MasterCard and Visa now account for 86% of all payment cards in Europe, as domestic and private label schemes continue their decline, according to data from RBR.
RBR's figures indicate that €9 out of every €10 spent using a payment card in Europe was made on a Visa or MasterCard-branded card - the highest share of any region.
There were 1.5 billion payment cards in circulation in Europe at the end of 2014 which were used for payments worth €2.9 trillion during the year, says RBR.
While both MasterCard and Visa lay claim to equivalent card numbers in circulation, Visa is by far the largest in value, accounting for 54% of card expenditure. Rival schemes from American Express, Discover, JCB and UnionPay account for less than two per cent of the regional card base, unchanged since 2013.
The data adds impetus to the European Central bank's long-voiced concerns over the dominance of MasterCard and Visa in the European payments market. The ECB has been pushing for banks to create a third privately-held card scheme to stir up competition in the market.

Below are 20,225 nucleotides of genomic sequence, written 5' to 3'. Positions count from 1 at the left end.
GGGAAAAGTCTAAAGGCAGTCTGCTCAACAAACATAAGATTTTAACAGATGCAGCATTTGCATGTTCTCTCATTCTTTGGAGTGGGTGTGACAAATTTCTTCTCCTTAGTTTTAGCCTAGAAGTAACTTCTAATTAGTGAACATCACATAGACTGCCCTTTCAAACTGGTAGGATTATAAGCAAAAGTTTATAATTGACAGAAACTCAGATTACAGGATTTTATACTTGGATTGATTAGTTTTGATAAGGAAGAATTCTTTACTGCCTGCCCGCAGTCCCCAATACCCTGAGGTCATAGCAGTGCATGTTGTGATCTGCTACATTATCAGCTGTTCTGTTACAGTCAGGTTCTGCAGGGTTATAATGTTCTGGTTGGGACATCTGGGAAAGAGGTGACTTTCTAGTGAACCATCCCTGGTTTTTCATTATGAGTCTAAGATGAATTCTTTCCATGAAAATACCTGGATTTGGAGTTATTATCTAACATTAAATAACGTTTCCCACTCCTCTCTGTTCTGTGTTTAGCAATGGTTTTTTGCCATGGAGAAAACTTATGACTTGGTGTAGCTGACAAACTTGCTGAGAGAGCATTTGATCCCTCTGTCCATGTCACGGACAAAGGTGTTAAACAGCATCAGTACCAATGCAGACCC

The recent EUR21.2 billion deal agreed between Visa Inc and European banks over the sale of Visa Europe has led to increased calls for the banking industry to put the windfall to use to create a competing product to tackle the duopoly enjoyed by Visa and MasterCard.
Any bank-backed rival scheme would be entering an entirely new competitive landscape. Card schemes will no longer be able to compete, to the extent they have in the past, on interchange fees, with the new EU caps of 0.2% for debit cards and 0.3% for pay-later cards. RBR believes that portfolio gains will instead be based on factors such as service levels and scheme fees, an area which might be the final push needed by banks to develop their own system.